Want to Retire Earlier? “MRA +10” Retirement May Be an Option for FERS

For Those FERS Employees Who Have Reached MRA and Want to Retire Earlier, “MRA +10” Retirement May Be an Option

“MRA + 10” Retirement May Be an Option

The recent partial federal government shutdown has prompted many employees to consider retiring earlier from federal service than originally planned. The frustration and hardship of missed paychecks has resulted in much bitterness and disappointment among thousands of employees. For those employees fortunate enough to have met the minimum age and service requirement, immediate retirement is certainly an option. But for those employees covered by the Federal Employees Retirement System (FERS) and who have reached their minimum retirement age (MRA) with at least 10 years of service, “MRA + 10” or “postponed” retirement may perhaps be an option for retiring from federal service sooner than expected. This column discusses all the particulars of “MRA + 10” retirement for FERS employees.

A previous column discussed another option for FERS-covered employees who want to leave federal service before they are eligible to retire, called “deferred” retirement. As will be discussed in this column, there are important differences between “deferred” retirement and “MRA + 10” or “postponed” retirement.

Age and Service Requirement

A FERS-covered employee who: (1) Is currently contributing each pay date a portion of his or her gross salary to the FERS Retirement and Disability Fund (either 0.8, 3.1, or 4.4 percent of the employee’s salary); (2) has reached at least his or her minimum retirement age (MRA) but younger than age 62; and (3) has at least 10 years but fewer than 30 years of creditable service is eligible for the “MRA + 10”/”postponed” retirement.

It should be noted that of the minimum 10 years of service, at least five years have to be FERS-covered civilian service. The remaining required years can be “bought back” military service. Also, depending on an employee’s year of birth, MRA ranges between ages 55 and 57, as shown in the following table.

Year of Birth

 

Before 1948

1948

1949

1950

1951

1952

1953 – 1964

1965

1966

1967

1968

1969

After 1969

 

MRA

 

55 years

55 years, 2 months

55 years, 4 months

55 years, 6 months

55 years, 8 months

55 years, 10 months

56 years

56 years, 2 months

56 years, 4 months

56 years, 6 months

56 years, 8 months

56 years, 10 months

57 years

Commencing Date of FERS Annuity

Assuming a FERS-covered employee is between MRA and age 62 and not eligible for an immediate retirement and wants to leave federal service seeking a “postponed” retirement, then the employee must:

(1) Inform his or her agency of the intention to leave federal service (the agency should make sure that Form SF 3103 – Register of Separations and Transfers – is filled out upon the employee’s departure); and (2) at least one month after leaving federal service and when the departed employee wants to start receiving his or her FERS annuity, complete and submit Form RI 92-19 (Application for Deferred or Postponed Retirement). The completed application must be mailed to:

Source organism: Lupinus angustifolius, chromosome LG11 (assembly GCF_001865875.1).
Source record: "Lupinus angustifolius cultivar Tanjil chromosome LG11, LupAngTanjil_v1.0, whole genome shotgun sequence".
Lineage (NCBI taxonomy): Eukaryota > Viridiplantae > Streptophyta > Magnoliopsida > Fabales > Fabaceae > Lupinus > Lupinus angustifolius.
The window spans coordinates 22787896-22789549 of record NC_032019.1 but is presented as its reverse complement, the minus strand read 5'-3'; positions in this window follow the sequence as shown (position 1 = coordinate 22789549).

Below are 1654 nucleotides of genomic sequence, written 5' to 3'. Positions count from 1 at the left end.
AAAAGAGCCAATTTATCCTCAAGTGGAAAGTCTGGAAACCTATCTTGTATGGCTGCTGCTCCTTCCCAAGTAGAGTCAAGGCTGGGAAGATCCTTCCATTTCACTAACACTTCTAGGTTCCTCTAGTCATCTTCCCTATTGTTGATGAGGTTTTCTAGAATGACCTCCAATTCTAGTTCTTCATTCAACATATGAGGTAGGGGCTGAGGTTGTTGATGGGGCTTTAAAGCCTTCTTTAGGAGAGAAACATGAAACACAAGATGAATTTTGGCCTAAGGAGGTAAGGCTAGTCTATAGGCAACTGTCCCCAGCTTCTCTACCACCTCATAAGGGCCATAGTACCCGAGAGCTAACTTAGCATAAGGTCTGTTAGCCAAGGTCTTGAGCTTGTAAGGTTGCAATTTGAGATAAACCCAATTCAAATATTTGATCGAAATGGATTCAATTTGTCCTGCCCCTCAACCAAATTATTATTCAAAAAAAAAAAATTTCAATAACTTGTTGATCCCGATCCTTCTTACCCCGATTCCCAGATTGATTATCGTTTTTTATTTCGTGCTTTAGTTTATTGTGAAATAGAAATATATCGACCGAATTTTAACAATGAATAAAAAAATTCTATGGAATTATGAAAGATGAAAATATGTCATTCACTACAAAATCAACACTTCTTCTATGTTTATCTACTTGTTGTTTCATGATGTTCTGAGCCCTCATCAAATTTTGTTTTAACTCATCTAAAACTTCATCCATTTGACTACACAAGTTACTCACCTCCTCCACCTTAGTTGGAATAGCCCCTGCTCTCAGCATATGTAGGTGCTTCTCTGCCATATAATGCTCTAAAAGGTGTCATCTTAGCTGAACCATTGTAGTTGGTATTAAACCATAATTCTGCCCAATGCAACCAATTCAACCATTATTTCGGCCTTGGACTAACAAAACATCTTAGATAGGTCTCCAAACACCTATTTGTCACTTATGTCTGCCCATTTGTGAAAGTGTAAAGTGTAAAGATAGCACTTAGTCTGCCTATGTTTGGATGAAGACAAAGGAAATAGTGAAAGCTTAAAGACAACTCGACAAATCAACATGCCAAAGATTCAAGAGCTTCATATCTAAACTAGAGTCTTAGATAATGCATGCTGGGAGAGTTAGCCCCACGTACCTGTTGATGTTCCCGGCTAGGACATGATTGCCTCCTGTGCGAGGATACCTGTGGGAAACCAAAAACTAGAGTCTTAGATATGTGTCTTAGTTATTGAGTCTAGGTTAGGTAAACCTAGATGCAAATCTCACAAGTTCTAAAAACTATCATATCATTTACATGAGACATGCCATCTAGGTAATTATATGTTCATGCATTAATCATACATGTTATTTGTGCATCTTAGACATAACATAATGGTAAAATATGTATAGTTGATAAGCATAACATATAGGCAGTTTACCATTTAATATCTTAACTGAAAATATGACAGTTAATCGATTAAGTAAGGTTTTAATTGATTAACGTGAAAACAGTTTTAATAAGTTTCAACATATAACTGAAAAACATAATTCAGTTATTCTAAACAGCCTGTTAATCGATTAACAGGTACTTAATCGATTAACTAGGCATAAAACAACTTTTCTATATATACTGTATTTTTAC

OPM – Federal Employment Retirement System/ P.O. Box 45 / Boyars, PA 16017-0045

Computation of “Postponed” FERS Annuity

Once the “postponed” annuity application (Form RI 92-19) is received, OPM’s Retirement Office will compute the departed employee’s FERS annuity based on: (1) the employee’s total years of FERS service, including: (a) actual service under FERS; (b) bought-back military; (c) service time for which Social Security (FICA) taxes and reduced CSRS contributions were made via payroll deductions and not refunded. This is called CSRS interim or CSRS Offset service; and (d) temporary time that occurred before Jan. 1, 1989 for which the employee made a full deposit. Also included in the length of service for the purpose of computing the FERS annuity is the employee’s unused sick leave at the time of leaving federal service; and (2) the departed employee’s high-three average salary at the time of leaving federal service

If a departed FERS employee has completed at least 10 years but fewer than 20 years of creditable service at the time of leaving federal service, the employee’s FERS annuity will be permanently reduced if the departed employee chooses to receive his or her annuity before the month the departed employee reaches his or her 62nd birthday. The reduction is 5/12 of one percent for each month under age 62. The following example illustrates:

Rob, a FERS employee left Federal service in 2017 at the age of 56, with 14 years of creditable FERS service. In early 2019, Rob became age 58 and decided to start receiving his FERS annuity. Rob at age 58 is 4 years (48 months) away from his 62nd birthday. His penalty for starting to receive his FERS annuity at age 58 is:

48 months x 5/12 of 1 percent, or 20 percent.

In other words, as a result of starting to receive his FERS annuity four years earlier than the month he would become age 62, Rob will receive 20 percent less in his FERS annuity for the rest of his life. Note that if Rob is giving a survivor annuity, then the survivor annuity is also subject to the 20 percent reduction.

If a departing employee has at least 20 years of creditable service but fewer than 30 years, then the 5/12 of one percent penalty is measured from the month that the departed employee becomes age 60.